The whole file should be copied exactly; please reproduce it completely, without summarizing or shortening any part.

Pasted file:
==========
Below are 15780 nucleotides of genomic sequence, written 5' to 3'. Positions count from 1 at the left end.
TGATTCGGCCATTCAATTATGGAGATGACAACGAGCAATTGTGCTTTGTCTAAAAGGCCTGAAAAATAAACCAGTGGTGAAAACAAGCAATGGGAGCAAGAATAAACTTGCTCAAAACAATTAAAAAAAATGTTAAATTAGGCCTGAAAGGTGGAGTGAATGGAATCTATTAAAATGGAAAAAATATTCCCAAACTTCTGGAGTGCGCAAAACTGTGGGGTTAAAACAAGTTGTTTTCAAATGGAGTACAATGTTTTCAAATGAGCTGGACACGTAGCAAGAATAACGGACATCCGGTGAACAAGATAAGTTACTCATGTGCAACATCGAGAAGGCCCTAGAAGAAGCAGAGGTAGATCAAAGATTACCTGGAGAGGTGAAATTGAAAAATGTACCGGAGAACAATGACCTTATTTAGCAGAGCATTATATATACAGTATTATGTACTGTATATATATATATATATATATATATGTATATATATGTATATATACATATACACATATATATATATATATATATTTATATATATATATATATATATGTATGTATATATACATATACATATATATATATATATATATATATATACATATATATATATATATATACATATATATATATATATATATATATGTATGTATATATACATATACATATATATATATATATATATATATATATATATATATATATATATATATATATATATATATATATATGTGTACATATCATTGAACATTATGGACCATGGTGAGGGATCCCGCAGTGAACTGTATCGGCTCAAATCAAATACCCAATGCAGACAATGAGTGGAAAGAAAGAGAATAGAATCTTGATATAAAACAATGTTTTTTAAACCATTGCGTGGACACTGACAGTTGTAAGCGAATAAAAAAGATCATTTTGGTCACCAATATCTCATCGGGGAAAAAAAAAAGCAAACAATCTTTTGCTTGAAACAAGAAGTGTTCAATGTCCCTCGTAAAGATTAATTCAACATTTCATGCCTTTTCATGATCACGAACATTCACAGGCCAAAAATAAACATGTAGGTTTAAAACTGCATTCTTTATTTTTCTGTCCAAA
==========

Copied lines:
Below are 15780 nucleotides of genomic sequence, written 5' to 3'. Positions count from 1 at the left end.
TGATTCGGCCATTCAATTATGGAGATGACAACGAGCAATTGTGCTTTGTCTAAAAGGCCTGAAAAATAAACCAGTGGTGAAAACAAGCAATGGGAGCAAGAATAAACTTGCTCAAAACAATTAAAAAAAATGTTAAATTAGGCCTGAAAGGTGGAGTGAATGGAATCTATTAAAATGGAAAAAATATTCCCAAACTTCTGGAGTGCGCAAAACTGTGGGGTTAAAACAAGTTGTTTTCAAATGGAGTACAATGTTTTCAAATGAGCTGGACACGTAGCAAGAATAACGGACATCCGGTGAACAAGATAAGTTACTCATGTGCAACATCGAGAAGGCCCTAGAAGAAGCAGAGGTAGATCAAAGATTACCTGGAGAGGTGAAATTGAAAAATGTACCGGAGAACAATGACCTTATTTAGCAGAGCATTATATATACAGTATTATGTACTGTATATATATATATATATATATATATGTATATATATGTATATATACATATACACATATATATATATATATATATTTATATATATATATATATATATGTATGTATATATACATATACATATATATATATATATATATATATATACATATATATATATATATATACATATATATATATATATATATATATGTATGTATATATACATATACATATATATATATATATATATATATATATATATATATATATATATATATATATATATATATATATATGTGTACATATCATTGAACATTATGGACCATGGTGAGGGATCCCGCAGTGAACTGTATCGGCTCAAATCAAATACCCAATGCAGACAATGAGTGGAAAGAAAGAGAATAGAATCTTGATATAAAACAATGTTTTTTAAACCATTGCGTGGACACTGACAGTTGTAAGCGAATAAAAAAGATCATTTTGGTCACCAATATCTCATCGGGGAAAAAAAAAAGCAAACAATCTTTTGCTTGAAACAAGAAGTGTTCAATGTCCCTCGTAAAGATTAATTCAACATTTCATGCCTTTTCATGATCACGAACATTCACAGGCCAAAAATAAACATGTAGGTTTAAAACTGCATTCTTTATTTTTCTGTCCAAA